Implementation of reverse genetics for influenza A virus, that is, the DNA-based generation of infectious viral particles in cell culture, opened new avenues to investigate the function of viral proteins and their interplay with host factors on a molecular level. This powerful technique allows the introduction, depletion, or manipulation of any given sequence in the viral genome, as long as it gives rise to replicating virus progeny. Reverse genetics can be used to generate targeted reassortant viruses by mixing segments of different viral strains, thus providing insight into phenotypes of potentially pandemic viruses arising from natural reassortment. It was further instrumental for the development of novel vaccine strategies, allowing rapid and targeted exchange of viral surface antigens on a well-replicating genetic backbone of cell culture-adapted or cold-adapted/attenuated viral strains. Establishment of reverse genetics and rescue of molecular clones of influenza A virus have been extensively described before. Here we give a detailed stand-alone protocol encompassing clinical sampling of influenza A virus specimens and subsequent plasmid-based genetics to rescue, manipulate, and confirm a fully infectious molecular clone. This protocol is based on the combined techniques and experience of a number of influenza laboratories, which are credited and referenced whenever appropriate.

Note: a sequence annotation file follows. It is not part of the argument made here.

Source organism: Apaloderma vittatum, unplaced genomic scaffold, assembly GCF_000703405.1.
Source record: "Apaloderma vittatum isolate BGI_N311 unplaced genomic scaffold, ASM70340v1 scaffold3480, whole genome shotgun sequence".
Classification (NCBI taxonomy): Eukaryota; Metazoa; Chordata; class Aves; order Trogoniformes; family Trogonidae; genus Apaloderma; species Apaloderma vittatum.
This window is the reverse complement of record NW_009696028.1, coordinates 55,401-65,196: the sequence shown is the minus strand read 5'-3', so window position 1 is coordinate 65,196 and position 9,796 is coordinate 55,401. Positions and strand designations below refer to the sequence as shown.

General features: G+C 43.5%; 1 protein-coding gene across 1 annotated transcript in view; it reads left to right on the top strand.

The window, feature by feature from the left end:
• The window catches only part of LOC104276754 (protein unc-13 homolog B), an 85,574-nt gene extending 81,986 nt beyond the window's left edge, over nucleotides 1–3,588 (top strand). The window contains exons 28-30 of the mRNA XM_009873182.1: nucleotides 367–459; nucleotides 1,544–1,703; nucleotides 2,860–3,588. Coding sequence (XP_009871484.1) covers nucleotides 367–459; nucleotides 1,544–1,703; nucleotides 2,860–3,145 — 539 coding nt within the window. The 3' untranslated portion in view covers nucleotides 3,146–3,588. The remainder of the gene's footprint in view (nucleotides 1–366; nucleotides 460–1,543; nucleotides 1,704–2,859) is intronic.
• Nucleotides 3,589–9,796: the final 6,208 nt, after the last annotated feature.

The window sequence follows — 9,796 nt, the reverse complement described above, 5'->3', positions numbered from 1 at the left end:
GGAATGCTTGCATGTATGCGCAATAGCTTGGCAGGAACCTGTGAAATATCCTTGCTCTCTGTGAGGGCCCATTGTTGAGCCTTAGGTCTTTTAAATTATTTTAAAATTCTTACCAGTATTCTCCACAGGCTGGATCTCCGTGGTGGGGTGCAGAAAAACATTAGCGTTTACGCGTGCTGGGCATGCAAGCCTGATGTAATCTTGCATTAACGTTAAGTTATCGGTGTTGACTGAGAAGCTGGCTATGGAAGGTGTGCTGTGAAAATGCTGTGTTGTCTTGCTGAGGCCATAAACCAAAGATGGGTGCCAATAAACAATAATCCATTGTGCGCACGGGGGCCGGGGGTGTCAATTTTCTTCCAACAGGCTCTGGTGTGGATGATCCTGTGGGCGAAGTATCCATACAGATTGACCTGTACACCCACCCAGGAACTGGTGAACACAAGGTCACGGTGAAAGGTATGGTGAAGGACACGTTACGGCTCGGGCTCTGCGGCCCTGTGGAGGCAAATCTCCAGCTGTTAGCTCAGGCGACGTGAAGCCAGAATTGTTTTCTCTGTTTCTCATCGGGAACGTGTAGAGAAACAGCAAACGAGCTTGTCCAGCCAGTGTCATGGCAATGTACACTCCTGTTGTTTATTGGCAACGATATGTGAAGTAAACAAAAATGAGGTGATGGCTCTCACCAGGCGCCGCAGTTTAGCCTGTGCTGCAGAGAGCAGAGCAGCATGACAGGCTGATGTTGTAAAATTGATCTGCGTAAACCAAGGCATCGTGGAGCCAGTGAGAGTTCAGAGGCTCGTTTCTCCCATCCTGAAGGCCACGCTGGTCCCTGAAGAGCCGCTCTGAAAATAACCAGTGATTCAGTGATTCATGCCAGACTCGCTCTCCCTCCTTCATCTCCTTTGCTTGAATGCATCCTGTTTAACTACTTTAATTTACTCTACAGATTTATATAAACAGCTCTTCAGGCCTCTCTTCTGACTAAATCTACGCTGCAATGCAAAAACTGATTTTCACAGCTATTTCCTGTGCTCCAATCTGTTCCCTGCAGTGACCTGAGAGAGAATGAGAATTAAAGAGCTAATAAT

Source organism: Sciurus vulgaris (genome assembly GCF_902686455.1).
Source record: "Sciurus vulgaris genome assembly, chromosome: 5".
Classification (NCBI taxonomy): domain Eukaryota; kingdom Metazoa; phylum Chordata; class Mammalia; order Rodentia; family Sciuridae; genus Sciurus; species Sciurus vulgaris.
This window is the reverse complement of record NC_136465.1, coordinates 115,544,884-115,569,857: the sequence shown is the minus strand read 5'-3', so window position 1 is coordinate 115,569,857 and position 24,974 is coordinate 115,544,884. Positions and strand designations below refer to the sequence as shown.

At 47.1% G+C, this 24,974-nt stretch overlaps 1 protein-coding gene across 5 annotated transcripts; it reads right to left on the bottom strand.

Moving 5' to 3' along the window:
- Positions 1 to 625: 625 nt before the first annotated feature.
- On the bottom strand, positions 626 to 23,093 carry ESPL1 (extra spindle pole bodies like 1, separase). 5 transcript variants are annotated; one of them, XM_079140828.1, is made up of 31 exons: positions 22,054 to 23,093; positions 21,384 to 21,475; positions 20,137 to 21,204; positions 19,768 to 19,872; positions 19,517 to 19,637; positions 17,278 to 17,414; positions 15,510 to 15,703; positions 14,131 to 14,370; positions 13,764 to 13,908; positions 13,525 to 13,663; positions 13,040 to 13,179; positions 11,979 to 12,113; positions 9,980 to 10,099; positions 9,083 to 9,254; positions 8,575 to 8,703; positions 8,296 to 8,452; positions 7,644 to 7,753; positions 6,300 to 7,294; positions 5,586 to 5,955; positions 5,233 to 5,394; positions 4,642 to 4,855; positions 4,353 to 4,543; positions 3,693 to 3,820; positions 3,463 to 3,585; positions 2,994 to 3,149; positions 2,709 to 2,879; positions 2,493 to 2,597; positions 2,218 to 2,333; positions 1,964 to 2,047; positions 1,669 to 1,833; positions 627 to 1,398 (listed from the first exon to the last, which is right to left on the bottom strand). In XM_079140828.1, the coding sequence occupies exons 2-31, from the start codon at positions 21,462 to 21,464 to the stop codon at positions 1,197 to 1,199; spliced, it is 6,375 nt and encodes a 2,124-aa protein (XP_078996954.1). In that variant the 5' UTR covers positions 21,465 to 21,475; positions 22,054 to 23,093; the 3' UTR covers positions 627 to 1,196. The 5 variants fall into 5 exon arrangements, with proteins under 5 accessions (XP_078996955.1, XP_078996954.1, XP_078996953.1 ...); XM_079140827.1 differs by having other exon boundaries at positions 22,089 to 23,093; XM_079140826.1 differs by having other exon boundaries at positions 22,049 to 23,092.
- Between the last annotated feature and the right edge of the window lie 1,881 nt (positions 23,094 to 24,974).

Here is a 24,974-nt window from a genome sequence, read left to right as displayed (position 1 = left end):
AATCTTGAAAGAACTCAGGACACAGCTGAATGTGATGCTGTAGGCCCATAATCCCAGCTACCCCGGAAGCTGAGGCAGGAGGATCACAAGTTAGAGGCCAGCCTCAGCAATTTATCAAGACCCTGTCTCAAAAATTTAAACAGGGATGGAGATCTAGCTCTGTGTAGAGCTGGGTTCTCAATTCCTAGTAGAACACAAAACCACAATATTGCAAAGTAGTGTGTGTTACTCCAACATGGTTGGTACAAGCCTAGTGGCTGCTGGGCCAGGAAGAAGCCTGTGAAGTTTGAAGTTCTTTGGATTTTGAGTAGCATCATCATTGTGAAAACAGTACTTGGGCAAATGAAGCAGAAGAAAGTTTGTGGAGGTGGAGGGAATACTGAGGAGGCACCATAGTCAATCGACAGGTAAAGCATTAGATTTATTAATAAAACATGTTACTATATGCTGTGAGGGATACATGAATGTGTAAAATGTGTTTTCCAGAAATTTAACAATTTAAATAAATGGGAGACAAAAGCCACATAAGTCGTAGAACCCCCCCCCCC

Keywords: Clinical specimen; Influenza A virus; Reverse genetics.